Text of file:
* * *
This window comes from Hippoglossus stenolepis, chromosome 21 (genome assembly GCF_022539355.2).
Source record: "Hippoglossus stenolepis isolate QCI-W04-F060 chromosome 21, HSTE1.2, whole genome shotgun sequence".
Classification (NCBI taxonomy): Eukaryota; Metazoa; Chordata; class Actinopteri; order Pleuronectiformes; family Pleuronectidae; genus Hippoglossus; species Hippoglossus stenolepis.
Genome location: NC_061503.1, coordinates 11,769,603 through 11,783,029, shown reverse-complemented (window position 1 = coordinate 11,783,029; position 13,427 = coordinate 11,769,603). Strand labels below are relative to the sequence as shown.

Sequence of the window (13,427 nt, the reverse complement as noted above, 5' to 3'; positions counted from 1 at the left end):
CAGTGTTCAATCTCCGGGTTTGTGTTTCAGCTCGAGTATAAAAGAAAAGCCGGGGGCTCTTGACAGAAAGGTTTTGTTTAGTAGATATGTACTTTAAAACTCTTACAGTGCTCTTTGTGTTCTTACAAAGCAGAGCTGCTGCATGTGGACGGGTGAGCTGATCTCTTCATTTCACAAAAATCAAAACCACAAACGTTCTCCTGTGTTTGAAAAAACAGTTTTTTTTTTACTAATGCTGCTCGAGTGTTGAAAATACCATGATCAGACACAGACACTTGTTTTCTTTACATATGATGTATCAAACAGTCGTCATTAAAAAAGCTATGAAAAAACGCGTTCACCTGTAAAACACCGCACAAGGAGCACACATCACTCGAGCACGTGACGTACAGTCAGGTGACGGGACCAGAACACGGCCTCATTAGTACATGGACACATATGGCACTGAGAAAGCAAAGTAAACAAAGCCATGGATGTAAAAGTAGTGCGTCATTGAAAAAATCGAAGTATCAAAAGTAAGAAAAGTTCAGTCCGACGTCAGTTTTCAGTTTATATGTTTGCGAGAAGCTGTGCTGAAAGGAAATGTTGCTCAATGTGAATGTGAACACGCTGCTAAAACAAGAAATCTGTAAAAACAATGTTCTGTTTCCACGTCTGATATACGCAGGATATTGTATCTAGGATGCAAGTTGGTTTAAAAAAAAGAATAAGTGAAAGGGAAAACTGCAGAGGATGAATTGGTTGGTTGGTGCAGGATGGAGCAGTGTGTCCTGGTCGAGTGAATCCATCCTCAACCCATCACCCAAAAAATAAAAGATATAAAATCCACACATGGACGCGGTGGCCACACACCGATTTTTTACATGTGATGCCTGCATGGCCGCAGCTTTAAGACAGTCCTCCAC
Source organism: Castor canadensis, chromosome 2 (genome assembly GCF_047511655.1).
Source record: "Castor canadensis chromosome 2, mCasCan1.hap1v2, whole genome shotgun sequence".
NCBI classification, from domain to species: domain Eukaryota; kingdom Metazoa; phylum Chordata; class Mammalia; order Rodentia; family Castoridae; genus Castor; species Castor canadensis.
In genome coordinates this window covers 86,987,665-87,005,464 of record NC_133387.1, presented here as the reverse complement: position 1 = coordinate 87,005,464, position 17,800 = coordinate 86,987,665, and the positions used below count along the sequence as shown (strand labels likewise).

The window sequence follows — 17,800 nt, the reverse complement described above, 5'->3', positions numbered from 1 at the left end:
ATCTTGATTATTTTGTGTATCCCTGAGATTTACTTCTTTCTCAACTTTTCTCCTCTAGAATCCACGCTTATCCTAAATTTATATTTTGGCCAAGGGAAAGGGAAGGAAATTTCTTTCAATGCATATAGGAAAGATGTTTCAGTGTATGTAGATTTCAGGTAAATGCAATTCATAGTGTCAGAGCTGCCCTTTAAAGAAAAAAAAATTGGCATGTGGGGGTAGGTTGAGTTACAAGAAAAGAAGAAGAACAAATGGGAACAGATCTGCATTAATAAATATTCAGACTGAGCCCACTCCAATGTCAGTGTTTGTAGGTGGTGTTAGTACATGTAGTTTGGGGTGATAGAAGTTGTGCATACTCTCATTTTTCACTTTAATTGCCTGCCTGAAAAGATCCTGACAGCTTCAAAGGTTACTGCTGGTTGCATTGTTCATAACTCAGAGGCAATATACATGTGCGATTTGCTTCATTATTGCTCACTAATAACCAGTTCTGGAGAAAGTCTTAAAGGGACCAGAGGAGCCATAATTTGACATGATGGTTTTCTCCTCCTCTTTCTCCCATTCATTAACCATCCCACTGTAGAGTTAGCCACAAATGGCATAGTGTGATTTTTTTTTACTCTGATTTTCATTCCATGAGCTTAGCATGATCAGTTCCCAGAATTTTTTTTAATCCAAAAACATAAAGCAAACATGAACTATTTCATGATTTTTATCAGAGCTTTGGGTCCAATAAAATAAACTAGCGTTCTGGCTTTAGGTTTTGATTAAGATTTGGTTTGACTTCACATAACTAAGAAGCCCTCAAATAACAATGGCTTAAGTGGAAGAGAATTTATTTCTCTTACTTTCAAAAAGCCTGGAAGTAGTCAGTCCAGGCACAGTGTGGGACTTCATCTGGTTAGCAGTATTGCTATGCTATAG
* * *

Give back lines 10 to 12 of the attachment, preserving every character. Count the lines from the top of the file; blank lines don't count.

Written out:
In genome coordinates this window covers 86,987,665-87,005,464 of record NC_133387.1, presented here as the reverse complement: position 1 = coordinate 87,005,464, position 17,800 = coordinate 86,987,665, and the positions used below count along the sequence as shown (strand labels likewise).

The window sequence follows — 17,800 nt, the reverse complement described above, 5'->3', positions numbered from 1 at the left end:
ATCTTGATTATTTTGTGTATCCCTGAGATTTACTTCTTTCTCAACTTTTCTCCTCTAGAATCCACGCTTATCCTAAATTTATATTTTGGCCAAGGGAAAGGGAAGGAAATTTCTTTCAATGCATATAGGAAAGATGTTTCAGTGTATGTAGATTTCAGGTAAATGCAATTCATAGTGTCAGAGCTGCCCTTTAAAGAAAAAAAAATTGGCATGTGGGGGTAGGTTGAGTTACAAGAAAAGAAGAAGAACAAATGGGAACAGATCTGCATTAATAAATATTCAGACTGAGCCCACTCCAATGTCAGTGTTTGTAGGTGGTGTTAGTACATGTAGTTTGGGGTGATAGAAGTTGTGCATACTCTCATTTTTCACTTTAATTGCCTGCCTGAAAAGATCCTGACAGCTTCAAAGGTTACTGCTGGTTGCATTGTTCATAACTCAGAGGCAATATACATGTGCGATTTGCTTCATTATTGCTCACTAATAACCAGTTCTGGAGAAAGTCTTAAAGGGACCAGAGGAGCCATAATTTGACATGATGGTTTTCTCCTCCTCTTTCTCCCATTCATTAACCATCCCACTGTAGAGTTAGCCACAAATGGCATAGTGTGATTTTTTTTTACTCTGATTTTCATTCCATGAGCTTAGCATGATCAGTTCCCAGAATTTTTTTTAATCCAAAAACATAAAGCAAACATGAACTATTTCATGATTTTTATCAGAGCTTTGGGTCCAATAAAATAAACTAGCGTTCTGGCTTTAGGTTTTGATTAAGATTTGGTTTGACTTCACATAACTAAGAAGCCCTCAAATAACAATGGCTTAAGTGGAAGAGAATTTATTTCTCTTACTTTCAAAAAGCCTGGAAGTAGTCAGTCCAGGCACAGTGTGGGACTTCATCTGGTTAGCAGTATTGCTATGCTATAG